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Attracting Non-Family Employees

As appealing as the cozy atmosphere of a family business may be, you can't beat incentives for hooking good managers.

This story appears in the December 1999 issue of Entrepreneur. Subscribe »

It's true. Some high-powered managers love working for family-owned firms--especially when there's less bureaucracy and a warmer and more appreciative environment than in large, publicly held, management-run corporations. But don't count on the "family effect" to be the only attraction. Rightfully, family businesses also have to show them the money.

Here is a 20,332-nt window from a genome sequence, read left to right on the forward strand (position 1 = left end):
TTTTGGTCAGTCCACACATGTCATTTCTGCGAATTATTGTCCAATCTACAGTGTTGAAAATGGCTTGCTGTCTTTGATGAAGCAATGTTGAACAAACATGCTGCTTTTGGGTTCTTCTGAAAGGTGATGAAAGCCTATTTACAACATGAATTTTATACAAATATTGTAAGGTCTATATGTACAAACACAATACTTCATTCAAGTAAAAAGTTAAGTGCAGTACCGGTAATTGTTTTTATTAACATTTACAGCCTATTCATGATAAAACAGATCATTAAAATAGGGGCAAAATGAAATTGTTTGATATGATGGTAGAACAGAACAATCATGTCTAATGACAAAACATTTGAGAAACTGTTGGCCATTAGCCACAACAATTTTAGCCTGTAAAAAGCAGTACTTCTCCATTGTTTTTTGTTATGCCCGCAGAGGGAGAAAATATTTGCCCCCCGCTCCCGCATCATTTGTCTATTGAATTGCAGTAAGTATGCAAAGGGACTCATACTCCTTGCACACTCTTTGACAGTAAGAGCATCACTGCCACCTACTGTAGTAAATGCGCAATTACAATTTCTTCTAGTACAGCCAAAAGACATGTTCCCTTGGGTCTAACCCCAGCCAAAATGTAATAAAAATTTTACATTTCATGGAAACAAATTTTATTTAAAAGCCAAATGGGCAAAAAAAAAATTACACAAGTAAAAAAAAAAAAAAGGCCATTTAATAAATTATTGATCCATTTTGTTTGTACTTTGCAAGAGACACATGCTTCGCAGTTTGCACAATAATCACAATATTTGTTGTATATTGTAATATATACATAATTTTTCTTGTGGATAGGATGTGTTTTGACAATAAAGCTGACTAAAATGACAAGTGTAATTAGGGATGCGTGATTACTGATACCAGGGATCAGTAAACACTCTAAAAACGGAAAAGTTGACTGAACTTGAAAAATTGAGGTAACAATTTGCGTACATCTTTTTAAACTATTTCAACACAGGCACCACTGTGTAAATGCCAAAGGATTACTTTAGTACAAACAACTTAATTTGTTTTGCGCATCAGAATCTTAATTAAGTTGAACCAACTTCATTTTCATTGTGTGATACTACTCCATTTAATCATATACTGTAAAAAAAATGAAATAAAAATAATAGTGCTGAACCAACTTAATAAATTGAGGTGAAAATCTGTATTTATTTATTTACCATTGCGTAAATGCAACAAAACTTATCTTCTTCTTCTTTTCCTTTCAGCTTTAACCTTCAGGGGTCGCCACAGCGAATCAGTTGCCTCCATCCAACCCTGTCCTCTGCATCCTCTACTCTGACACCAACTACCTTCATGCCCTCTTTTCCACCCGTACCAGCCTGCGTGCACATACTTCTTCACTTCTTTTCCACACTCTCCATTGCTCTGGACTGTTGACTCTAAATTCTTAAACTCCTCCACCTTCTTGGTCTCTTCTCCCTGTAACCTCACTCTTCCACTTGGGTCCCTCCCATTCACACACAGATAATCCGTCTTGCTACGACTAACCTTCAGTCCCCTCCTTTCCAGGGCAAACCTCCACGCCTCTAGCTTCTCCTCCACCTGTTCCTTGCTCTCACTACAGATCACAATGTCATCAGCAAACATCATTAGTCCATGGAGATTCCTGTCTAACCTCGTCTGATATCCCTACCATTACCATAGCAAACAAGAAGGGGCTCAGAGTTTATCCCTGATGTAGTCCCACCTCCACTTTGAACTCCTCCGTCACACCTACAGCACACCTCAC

The first way of doing that if you want to motivate and retain a key manager is to pay the market rate for the position. The analysis must go beyond a nationwide industrial standard. "You have to look into what firms in your area are paying," insists Ernesto Poza, director of The Family Business Program, located at Case Western Reserve University in Cleveland. "You'd pay more for a CFO in New York, for example, than you would in Cleveland."

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